Paper doesn't matter if it isn't being counted. Spotting irregularity in voting results might be possible with statistical methods but how often were votes really recounted?
If the actual votes are printed, how do you make sure no one can prove their vote to third parties and so be paid for it?
Having a merkle tree and voting from your device instead of a polling station is not just more convenient - it's more secure too. Everyone can verify their vote was counted!!
And right now? Right now we have a government database of who voted for what. That's crazy.
With electronic voting, I can't be sure my vote got counted, and even less sure others weren't tampered with.
And now do both things _publicly_! For money (or others things you own) you will need a Torrens-like title system with a replicated database among your fellow-citizens. For voting - it will be a database replicated on DVDs (or something that can be read, say, by a microscope:)
You may be astonished how secure that will be.
Have they told you about it?
I'm not sure what the choice of media has to do with anything.
Who has told me what about what now?
Biometrics are only a one-time proof when eg you are issued a token. They can be replayed later and can't be used anywhere except where there's a physical security guard preventing tampering. And even then you trust the security guard.
Obviously you use your device, and you can lock it with a password. You can use two factor authentication.
It's straightforward, really. You sound like identity has never been solved electronically.
If anything, holding a physical paper id document is far less secure than a personal device with your private keys in the Secure Enclave.
Imagine bitcoin but with votes instead of transactions. Boom.
The bad part about that is that if I can validate my vote after the fact, someone else can also demand to see what I voted for, and that opens the door for vote buying, intimidation etc.
As for rubber hose crypanalysis, that is possible now.
Buying votes is already done.
I'm not sure why you would do it in a non-corrupt country though.
We have a secure, provable, relatively cheap method right now: Paper ballots and public observers at elections. Compared to the stakes the cost is peanuts.
The fact that virtually anyone both capable and eligible to vote is also capable of understanding the voting process, as well as what kinds of physical acts are signs of fraud means that many more people can evaluate the process, and determine - even just by looking - whether something fishy is going on at their voting station.
Your average voter will be easily convinced that he "doesn't know enough to judge" whether something is fishy with his voting machine, even if something seems to be clearly malfunctioning; "oh don't worry sir, the print out might be wrong, but your vote was definitely counted correctly internally".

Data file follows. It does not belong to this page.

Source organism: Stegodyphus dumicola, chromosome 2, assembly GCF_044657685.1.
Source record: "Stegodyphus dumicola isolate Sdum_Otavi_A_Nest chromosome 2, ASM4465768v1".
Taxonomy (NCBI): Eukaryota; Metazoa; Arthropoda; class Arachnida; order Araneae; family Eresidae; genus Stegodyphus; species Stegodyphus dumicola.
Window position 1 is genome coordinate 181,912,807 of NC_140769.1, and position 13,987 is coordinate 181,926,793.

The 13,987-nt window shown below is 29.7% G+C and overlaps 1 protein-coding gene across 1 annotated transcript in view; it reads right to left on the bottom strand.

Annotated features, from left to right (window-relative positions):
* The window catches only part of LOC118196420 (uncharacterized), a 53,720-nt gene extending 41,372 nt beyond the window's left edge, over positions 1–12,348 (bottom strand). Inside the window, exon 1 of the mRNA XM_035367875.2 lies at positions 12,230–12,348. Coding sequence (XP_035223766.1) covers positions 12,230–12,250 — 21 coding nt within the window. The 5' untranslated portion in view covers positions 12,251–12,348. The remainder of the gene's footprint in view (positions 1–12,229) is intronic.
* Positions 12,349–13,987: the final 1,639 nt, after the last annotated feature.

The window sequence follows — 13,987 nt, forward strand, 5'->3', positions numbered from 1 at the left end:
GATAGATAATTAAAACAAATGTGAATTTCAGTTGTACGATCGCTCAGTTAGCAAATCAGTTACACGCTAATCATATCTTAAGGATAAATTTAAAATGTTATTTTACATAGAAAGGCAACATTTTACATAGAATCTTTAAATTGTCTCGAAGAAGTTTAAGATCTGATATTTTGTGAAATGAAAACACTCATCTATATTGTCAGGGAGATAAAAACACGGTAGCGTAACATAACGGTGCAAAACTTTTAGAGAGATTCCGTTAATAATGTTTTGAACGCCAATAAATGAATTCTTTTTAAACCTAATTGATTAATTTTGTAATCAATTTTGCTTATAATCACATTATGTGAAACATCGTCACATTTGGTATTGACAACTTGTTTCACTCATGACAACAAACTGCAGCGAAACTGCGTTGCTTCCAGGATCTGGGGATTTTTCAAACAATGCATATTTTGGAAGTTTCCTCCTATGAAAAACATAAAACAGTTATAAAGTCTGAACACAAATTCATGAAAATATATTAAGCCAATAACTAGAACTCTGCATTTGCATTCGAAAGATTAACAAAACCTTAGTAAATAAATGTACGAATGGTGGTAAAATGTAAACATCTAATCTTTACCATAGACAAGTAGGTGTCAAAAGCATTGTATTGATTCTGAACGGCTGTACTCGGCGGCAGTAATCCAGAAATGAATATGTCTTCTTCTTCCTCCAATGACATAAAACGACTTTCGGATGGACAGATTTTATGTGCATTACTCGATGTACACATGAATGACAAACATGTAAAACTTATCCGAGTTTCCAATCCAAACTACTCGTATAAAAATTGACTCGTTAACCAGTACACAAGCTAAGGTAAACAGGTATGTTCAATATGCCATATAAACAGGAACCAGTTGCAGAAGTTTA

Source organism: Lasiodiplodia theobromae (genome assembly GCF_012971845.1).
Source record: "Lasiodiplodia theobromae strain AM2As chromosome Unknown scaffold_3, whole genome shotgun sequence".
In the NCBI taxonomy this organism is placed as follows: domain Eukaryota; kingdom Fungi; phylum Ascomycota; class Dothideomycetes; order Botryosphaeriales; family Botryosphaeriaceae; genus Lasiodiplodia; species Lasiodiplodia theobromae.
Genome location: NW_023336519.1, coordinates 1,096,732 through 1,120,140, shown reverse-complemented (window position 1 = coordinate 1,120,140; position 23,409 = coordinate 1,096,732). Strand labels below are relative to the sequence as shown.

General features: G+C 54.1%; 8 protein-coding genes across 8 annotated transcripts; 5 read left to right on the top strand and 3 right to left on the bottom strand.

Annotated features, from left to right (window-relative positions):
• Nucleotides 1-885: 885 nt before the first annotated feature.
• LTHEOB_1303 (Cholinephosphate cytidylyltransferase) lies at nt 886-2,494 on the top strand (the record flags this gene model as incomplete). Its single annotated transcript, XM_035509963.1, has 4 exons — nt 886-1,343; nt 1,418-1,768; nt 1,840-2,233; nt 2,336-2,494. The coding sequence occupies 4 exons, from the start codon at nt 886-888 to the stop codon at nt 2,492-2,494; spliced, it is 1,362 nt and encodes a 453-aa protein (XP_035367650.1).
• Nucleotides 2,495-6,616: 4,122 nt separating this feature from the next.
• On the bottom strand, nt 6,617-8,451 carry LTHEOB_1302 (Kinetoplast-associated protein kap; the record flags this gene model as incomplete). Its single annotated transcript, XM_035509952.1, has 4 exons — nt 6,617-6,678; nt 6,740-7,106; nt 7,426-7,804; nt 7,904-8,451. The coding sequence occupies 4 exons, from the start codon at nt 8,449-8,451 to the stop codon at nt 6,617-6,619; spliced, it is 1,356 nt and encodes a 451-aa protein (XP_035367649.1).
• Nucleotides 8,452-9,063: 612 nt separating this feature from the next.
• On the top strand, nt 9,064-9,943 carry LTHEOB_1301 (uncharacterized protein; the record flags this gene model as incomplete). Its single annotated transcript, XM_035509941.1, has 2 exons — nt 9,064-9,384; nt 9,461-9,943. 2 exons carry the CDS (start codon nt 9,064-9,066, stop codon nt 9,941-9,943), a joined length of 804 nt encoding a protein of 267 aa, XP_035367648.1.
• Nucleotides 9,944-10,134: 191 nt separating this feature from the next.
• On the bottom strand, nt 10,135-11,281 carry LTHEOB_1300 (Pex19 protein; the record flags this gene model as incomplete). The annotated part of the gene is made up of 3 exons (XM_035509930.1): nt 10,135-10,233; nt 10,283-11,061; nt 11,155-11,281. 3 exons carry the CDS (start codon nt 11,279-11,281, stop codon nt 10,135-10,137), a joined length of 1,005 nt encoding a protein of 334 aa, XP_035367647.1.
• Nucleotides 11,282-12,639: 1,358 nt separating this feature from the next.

The rise of any form of electronic voting is really troubling - and don't even get started on anonymity concerns...
It's basically a login that's tied to a piece of paper containing a hash table of numbers you use for two factoring.
It's the safest citizen verification system we've ever had and it's basically used for any for of identification in the digital world from banking to using our public sector.
Our government as an example used it to send digital mail to everyone in a secure mailbox called "eBoks" saving us billions in not sending paper (and bankrupting our postal service as a side effect).
We still use paper ballots for elections but it's frankly easier to fake an identity using those than if you were to sign in with "nemId". Today all you need to be allowed to vote is the paper you received and the right sex/age range. So basically I could vote for my brother if I obtained his ballot. With NemId I'd need his username/password as well as his keycard.
Obviously you'd have to anonymize it, but some digital systems being broken doesn't mean they all are or that our current system is that great.
I've observed elections in the balkans, and they sure aren't safe or democratic despite being done they way you prefer, because it's so easy to exploit if you manipulate the paper trail.
1. I take someone's ID, I look them up on the voter list. If they are not on the voter list I take their proof or the sworn testimony of someone that does live in the district that they live where they say they live. Either way, observers can record their name and supposed address.